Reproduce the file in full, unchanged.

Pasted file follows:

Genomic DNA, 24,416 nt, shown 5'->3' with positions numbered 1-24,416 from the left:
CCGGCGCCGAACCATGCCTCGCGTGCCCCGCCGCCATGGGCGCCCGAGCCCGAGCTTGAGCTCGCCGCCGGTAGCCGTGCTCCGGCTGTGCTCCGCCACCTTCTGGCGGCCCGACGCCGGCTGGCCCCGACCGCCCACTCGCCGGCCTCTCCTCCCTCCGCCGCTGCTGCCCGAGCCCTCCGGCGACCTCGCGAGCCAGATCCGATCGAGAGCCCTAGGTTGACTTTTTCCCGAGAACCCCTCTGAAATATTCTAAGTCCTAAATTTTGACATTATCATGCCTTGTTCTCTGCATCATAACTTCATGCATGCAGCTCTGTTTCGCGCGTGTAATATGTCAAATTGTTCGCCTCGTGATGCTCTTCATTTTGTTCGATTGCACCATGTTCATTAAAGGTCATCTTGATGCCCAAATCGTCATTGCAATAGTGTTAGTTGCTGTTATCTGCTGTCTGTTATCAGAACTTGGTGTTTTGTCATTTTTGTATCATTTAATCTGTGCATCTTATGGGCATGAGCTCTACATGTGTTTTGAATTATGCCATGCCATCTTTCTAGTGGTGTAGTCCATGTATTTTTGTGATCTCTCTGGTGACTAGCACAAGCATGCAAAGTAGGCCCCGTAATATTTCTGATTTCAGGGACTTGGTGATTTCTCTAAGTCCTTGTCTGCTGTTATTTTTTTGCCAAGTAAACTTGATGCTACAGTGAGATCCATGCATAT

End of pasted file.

Genomic DNA, 24,416 nt, shown 5'->3' with positions numbered 1-24,416 from the left:
CCGGCGCCGAACCATGCCTCGCGTGCCCCGCCGCCATGGGCGCCCGAGCCCGAGCTTGAGCTCGCCGCCGGTAGCCGTGCTCCGGCTGTGCTCCGCCACCTTCTGGCGGCCCGACGCCGGCTGGCCCCGACCGCCCACTCGCCGGCCTCTCCTCCCTCCGCCGCTGCTGCCCGAGCCCTCCGGCGACCTCGCGAGCCAGATCCGATCGAGAGCCCTAGGTTGACTTTTTCCCGAGAACCCCTCTGAAATATTCTAAGTCCTAAATTTTGACATTATCATGCCTTGTTCTCTGCATCATAACTTCATGCATGCAGCTCTGTTTCGCGCGTGTAATATGTCAAATTGTTCGCCTCGTGATGCTCTTCATTTTGTTCGATTGCACCATGTTCATTAAAGGTCATCTTGATGCCCAAATCGTCATTGCAATAGTGTTAGTTGCTGTTATCTGCTGTCTGTTATCAGAACTTGGTGTTTTGTCATTTTTGTATCATTTAATCTGTGCATCTTATGGGCATGAGCTCTACATGTGTTTTGAATTATGCCATGCCATCTTTCTAGTGGTGTAGTCCATGTATTTTTGTGATCTCTCTGGTGACTAGCACAAGCATGCAAAGTAGGCCCCGTAATATTTCTGATTTCAGGGACTTGGTGATTTCTCTAAGTCCTTGTCTGCTGTTATTTTTTTGCCAAGTAAACTTGATGCTACAGTGAGATCCATGCATAT